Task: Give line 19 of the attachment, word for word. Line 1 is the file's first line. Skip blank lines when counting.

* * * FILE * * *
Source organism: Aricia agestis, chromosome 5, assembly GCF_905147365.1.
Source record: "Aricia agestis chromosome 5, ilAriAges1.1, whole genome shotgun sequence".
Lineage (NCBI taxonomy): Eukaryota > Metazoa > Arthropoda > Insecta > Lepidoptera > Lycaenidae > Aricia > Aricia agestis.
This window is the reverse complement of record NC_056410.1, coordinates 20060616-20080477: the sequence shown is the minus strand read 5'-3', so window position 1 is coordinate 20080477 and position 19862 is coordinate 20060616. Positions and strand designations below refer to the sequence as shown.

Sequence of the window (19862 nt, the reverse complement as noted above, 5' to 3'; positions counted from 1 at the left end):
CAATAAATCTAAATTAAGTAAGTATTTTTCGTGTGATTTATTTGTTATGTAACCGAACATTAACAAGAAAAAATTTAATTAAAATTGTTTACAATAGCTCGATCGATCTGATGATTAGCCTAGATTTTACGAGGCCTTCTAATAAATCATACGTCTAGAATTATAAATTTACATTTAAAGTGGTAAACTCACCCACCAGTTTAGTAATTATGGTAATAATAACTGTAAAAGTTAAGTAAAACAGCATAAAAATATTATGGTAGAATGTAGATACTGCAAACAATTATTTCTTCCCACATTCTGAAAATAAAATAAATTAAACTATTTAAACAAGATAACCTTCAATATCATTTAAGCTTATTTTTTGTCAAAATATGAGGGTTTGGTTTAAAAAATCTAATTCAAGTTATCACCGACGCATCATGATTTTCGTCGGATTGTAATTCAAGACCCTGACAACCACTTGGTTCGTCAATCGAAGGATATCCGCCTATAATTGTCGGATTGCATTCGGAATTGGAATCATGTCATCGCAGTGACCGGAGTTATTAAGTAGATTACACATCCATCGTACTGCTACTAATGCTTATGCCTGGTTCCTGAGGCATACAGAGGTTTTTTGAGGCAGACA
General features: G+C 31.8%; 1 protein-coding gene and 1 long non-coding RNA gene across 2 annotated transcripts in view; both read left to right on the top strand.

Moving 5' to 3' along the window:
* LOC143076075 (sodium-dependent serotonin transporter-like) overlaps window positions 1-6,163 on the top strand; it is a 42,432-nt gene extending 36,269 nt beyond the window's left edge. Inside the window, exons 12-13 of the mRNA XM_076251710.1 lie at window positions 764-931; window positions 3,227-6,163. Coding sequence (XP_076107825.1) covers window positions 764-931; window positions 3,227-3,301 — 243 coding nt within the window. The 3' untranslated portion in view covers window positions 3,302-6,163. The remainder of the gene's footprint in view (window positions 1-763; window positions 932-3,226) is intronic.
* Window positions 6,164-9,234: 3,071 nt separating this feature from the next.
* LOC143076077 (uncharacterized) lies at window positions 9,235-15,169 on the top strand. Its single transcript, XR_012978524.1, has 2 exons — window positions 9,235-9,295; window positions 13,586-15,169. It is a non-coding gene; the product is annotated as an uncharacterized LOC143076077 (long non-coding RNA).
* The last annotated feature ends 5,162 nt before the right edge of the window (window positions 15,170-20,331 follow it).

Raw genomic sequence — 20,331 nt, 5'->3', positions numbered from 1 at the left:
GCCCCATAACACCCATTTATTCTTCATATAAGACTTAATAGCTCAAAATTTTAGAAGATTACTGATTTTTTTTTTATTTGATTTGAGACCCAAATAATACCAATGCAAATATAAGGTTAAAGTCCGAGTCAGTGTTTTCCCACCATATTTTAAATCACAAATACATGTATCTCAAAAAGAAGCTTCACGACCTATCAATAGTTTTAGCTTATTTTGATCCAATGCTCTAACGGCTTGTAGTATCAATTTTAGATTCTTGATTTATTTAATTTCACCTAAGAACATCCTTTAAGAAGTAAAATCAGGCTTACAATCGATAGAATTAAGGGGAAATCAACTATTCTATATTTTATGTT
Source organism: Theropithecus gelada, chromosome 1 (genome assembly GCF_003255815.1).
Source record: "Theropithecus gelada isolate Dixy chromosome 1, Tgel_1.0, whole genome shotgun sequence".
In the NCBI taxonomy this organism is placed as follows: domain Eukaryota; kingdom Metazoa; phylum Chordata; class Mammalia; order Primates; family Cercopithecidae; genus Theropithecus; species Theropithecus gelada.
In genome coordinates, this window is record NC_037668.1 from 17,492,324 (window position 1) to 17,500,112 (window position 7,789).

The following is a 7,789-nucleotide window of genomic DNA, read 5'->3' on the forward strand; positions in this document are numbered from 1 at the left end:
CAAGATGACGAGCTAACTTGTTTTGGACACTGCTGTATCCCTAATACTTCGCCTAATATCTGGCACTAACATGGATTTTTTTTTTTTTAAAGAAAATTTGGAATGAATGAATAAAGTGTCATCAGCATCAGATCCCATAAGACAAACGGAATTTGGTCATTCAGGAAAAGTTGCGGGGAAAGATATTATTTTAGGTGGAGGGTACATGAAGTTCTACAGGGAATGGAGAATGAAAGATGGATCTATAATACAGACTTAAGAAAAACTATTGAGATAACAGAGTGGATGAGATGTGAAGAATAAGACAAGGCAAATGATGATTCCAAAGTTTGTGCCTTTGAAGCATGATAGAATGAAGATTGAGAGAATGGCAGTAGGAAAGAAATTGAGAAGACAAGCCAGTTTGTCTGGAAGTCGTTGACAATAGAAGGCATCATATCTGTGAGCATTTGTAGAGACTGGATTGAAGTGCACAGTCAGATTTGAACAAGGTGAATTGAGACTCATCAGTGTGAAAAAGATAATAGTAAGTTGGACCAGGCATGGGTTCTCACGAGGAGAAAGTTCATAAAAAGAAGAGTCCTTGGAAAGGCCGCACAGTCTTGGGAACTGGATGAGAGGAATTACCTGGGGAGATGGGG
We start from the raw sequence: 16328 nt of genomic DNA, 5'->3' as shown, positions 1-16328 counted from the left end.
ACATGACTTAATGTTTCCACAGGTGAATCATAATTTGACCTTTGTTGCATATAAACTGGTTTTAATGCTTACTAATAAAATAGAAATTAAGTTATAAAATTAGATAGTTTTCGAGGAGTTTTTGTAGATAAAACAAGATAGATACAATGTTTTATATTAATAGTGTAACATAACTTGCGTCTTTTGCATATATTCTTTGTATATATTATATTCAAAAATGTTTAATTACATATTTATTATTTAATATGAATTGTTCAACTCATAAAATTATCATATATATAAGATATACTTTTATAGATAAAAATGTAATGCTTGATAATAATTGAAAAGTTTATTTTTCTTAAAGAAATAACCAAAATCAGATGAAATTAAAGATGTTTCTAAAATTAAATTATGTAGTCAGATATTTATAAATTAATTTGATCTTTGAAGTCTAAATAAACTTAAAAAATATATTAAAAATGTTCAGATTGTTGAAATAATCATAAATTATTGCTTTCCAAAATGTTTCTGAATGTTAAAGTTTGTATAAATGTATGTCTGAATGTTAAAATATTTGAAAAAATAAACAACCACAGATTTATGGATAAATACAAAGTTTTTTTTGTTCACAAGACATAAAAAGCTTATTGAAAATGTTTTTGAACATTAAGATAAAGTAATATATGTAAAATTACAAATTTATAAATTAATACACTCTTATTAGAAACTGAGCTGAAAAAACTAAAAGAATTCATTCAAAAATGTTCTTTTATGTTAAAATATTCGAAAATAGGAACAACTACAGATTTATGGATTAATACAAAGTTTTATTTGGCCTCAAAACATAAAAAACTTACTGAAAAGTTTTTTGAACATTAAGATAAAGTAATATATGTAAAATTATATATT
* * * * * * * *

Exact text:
The following is a 7,789-nucleotide window of genomic DNA, read 5'->3' on the forward strand; positions in this document are numbered from 1 at the left end: